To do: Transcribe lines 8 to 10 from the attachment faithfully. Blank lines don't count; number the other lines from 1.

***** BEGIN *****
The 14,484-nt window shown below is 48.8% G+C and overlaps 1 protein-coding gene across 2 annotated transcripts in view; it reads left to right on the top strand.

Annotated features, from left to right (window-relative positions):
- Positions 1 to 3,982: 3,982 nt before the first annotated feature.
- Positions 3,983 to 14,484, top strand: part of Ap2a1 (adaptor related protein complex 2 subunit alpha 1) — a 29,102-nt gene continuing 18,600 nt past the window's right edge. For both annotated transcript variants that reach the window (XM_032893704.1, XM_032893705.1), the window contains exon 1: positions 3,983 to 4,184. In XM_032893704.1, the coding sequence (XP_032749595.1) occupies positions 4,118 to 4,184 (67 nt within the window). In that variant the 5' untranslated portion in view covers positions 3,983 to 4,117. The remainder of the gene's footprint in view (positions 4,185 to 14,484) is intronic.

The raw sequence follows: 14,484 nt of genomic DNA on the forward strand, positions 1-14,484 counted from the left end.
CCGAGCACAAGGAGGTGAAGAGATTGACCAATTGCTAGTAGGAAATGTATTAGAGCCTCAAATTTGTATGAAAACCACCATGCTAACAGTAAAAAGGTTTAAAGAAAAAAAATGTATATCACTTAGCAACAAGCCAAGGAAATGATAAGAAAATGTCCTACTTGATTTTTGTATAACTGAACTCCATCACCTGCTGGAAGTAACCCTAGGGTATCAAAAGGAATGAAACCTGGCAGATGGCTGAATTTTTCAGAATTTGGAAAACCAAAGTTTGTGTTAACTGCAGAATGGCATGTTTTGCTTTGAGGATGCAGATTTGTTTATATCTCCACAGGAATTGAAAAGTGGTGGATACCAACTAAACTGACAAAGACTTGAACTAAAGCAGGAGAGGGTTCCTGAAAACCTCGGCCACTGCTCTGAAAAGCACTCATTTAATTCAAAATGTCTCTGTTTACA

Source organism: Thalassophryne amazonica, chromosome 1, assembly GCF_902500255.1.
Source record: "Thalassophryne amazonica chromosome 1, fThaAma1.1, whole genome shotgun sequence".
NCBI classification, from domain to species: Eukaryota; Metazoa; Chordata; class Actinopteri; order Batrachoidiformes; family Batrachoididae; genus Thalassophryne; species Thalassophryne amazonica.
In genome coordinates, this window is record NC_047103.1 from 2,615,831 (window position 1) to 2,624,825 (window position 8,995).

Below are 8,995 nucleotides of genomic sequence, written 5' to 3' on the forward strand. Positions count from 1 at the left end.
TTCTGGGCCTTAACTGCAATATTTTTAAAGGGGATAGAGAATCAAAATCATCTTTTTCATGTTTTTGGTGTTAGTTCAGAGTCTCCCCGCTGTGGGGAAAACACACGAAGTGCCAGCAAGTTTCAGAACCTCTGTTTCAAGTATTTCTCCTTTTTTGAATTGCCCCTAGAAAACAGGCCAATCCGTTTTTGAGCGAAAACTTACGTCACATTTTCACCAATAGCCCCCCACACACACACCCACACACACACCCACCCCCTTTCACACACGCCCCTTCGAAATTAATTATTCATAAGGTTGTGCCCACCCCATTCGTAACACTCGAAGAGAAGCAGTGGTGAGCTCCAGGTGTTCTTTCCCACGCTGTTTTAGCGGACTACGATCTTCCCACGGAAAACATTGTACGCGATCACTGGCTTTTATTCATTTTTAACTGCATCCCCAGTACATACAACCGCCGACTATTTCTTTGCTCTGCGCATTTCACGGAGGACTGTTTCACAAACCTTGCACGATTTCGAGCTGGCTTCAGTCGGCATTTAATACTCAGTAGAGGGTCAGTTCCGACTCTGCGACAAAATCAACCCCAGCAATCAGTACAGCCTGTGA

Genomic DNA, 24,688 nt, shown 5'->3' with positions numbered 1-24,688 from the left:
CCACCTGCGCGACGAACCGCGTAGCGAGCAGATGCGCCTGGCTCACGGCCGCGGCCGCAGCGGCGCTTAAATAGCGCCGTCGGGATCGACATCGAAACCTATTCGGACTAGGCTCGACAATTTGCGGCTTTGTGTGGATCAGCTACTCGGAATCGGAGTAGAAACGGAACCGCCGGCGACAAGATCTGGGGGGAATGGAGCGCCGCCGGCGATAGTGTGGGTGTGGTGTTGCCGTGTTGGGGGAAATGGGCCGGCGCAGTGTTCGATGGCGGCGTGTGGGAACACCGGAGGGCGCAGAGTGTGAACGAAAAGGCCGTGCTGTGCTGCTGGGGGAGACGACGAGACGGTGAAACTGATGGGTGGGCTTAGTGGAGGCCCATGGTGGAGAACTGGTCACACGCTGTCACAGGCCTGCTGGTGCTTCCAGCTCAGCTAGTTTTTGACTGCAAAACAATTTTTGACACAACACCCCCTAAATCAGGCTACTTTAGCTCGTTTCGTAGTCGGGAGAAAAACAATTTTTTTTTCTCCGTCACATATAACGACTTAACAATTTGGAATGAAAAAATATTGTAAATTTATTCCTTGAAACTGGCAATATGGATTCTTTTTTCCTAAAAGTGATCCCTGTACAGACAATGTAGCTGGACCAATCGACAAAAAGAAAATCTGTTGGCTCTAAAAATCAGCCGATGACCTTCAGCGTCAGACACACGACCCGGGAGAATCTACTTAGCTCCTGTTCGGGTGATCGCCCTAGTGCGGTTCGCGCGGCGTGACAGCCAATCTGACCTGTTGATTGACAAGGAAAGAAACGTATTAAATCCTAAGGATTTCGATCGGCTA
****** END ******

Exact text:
Source record: "Thalassophryne amazonica chromosome 1, fThaAma1.1, whole genome shotgun sequence".
NCBI classification, from domain to species: Eukaryota; Metazoa; Chordata; class Actinopteri; order Batrachoidiformes; family Batrachoididae; genus Thalassophryne; species Thalassophryne amazonica.
In genome coordinates, this window is record NC_047103.1 from 2,615,831 (window position 1) to 2,624,825 (window position 8,995).